Mr. Ebershoff, author, can also give the whole imprint a little lift simply by his association with it. In June 1998, Viking shelled out $350,000 for world rights to his first novel, The Danish Girl , and a story collection. Inspired by the world’s first recorded sex-change operation, in the 1930′s, the novel is slated to be published in 10 countries, beginning with America and Britain in February 2000.
“It’s amusing that these two sides of the industry, which are so polarized-writers and marketing people-should be unified in this one person,” said Joy de Menil, an editor at the Random House Trade Book Group. “You can learn something by looking at his skill as a writer. Writers require a talent for persuasion.”
“David is able to collaborate and synthesize and then go home and use an entirely different lobe to create,” said David Groff, a former Crown editor who knows Mr. Ebershoff through the Publishing Triangle, an association of gay men and lesbians in the industry. “He can flip from screen to screen without having to decompress. A lot of people want to do what David does, but they don’t have the will of steel he does.”
“He believes in himself and knows he’s a good writer, and also understands the process by which good writing becomes an event,” said Jonathan Burnham, the editor who signed Mr. Ebershoff at Viking and has since become president of Tina Brown’s Talk-Miramax Books. “He knows the right point to push forward and the right point to pull back.”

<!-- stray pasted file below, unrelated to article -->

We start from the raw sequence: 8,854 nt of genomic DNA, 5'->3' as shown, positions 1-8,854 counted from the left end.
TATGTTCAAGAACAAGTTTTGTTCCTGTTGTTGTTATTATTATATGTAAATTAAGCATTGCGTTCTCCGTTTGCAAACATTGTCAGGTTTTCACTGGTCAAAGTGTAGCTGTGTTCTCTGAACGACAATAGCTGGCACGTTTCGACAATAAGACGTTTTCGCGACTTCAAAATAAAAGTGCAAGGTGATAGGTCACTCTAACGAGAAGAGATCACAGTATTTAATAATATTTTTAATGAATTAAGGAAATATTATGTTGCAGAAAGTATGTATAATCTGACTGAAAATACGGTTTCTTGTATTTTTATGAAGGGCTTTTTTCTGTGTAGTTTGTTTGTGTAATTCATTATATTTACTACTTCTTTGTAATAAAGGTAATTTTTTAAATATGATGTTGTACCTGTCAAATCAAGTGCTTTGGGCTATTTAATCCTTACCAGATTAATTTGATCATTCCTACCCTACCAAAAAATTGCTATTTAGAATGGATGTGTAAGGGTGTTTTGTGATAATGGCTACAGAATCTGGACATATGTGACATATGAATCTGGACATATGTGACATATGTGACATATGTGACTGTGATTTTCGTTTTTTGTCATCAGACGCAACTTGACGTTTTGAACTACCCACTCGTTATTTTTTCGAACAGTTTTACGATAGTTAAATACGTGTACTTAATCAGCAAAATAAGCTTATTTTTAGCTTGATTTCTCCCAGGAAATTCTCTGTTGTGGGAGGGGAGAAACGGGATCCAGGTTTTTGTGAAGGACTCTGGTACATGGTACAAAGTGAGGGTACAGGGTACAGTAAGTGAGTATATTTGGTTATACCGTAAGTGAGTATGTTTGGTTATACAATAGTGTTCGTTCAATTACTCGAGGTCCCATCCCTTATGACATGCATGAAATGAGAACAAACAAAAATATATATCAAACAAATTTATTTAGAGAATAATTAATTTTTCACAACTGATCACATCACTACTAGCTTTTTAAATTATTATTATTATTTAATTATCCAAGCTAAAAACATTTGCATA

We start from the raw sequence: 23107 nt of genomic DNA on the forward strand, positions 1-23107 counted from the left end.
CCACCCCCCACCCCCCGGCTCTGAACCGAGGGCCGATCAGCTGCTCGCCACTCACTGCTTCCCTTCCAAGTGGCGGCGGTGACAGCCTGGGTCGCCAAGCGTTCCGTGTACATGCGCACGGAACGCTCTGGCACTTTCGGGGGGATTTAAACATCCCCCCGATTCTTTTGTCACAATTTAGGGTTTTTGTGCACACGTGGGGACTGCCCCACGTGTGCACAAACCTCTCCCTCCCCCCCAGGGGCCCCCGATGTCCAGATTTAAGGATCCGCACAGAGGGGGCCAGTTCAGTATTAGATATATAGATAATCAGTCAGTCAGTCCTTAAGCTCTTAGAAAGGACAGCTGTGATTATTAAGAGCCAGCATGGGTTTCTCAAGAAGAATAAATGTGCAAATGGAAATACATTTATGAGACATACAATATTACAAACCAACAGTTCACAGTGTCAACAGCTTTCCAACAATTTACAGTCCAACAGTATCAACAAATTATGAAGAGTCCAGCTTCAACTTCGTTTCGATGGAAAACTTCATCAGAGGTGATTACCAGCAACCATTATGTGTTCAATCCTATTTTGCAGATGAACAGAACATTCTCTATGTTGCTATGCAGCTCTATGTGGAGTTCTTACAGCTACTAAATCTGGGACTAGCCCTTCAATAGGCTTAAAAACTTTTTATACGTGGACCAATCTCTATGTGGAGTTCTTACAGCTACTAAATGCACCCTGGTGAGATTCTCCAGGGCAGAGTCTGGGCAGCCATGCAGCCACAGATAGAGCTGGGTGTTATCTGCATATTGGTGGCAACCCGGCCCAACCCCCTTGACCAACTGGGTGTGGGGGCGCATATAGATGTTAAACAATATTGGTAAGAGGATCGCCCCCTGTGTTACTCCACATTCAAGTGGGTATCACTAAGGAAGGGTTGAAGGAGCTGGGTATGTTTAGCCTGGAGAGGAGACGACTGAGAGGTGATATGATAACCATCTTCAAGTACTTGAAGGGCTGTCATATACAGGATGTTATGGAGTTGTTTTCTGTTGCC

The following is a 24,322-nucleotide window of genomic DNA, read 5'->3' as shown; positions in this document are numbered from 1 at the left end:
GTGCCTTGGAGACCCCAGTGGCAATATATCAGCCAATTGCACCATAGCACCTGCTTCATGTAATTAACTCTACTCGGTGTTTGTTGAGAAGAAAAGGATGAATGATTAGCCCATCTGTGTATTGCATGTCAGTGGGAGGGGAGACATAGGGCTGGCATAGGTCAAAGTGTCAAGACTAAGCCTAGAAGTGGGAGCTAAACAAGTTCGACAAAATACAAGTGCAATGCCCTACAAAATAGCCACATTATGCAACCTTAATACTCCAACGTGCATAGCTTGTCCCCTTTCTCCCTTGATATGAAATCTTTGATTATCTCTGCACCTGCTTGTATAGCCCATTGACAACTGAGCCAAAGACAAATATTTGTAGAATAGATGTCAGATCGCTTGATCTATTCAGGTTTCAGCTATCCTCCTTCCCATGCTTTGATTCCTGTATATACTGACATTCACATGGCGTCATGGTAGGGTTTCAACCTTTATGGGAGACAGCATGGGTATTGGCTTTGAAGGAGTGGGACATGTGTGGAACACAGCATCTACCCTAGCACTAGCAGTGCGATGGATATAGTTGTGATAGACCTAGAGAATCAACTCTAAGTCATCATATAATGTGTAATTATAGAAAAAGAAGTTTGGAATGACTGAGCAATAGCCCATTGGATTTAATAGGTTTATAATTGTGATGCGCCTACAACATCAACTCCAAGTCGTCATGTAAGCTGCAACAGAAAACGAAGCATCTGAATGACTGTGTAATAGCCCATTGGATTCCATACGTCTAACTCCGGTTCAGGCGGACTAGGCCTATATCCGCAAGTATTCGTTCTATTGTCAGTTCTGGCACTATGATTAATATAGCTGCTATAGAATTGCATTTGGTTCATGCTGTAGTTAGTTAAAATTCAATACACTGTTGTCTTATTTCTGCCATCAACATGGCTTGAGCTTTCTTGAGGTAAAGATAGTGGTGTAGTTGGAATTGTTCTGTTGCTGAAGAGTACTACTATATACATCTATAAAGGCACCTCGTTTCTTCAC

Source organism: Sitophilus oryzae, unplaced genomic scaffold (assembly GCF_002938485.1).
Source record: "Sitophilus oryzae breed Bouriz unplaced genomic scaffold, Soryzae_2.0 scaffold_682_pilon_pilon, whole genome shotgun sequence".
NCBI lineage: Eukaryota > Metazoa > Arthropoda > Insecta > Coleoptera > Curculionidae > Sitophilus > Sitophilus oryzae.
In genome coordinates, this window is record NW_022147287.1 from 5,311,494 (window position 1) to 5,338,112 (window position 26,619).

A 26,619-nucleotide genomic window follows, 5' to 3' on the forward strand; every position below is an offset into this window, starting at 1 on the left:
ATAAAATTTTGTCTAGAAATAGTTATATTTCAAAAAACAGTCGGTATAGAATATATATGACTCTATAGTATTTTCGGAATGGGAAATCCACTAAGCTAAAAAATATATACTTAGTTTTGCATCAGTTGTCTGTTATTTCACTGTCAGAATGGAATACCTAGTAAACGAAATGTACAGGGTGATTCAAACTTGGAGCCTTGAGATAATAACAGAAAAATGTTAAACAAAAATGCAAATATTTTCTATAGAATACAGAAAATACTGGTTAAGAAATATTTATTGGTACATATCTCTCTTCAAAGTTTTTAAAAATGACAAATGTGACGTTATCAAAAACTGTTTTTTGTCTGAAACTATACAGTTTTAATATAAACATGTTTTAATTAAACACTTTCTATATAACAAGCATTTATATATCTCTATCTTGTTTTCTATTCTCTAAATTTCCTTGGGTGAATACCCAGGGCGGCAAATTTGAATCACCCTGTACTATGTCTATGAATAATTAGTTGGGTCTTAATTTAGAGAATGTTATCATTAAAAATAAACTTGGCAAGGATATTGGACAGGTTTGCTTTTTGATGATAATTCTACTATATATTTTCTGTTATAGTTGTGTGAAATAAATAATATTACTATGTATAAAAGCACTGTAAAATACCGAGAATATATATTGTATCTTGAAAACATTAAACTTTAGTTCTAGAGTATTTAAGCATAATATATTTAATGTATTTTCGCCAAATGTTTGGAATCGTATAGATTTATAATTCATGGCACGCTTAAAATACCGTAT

In early July, Mr. Ebershoff made at least one strategic push for his own book. He hired independent publicist Lynn Goldberg to help Viking along. The cost? About $12,000.
“Nothing is guaranteed,” said Mr. Ebershoff. “I want the book as well represented as possible. There’s so much to do, by getting more people on board, more can get done.” Mr. Ebershoff denied that he has anything but confidence in Viking’s publicity department.
Meanwhile, it will be some time before it becomes clear whether Mr. Ebershoff’s Modern Library gamble pays off. After all, even a cleverly packaged series doesn’t negate publishing logic, which dictates that each book stands alone.
“Every single book is really an R&D project,” said Pantheon executive editor Erroll McDonald, who has an M.B.A. from Columbia University. “Every book is a surprise.”
So how does a business degree help? “It compels one to become even more serious about what one is doing,” said Mr. McDonald. “It compels one to come to grips with the horror of it all.”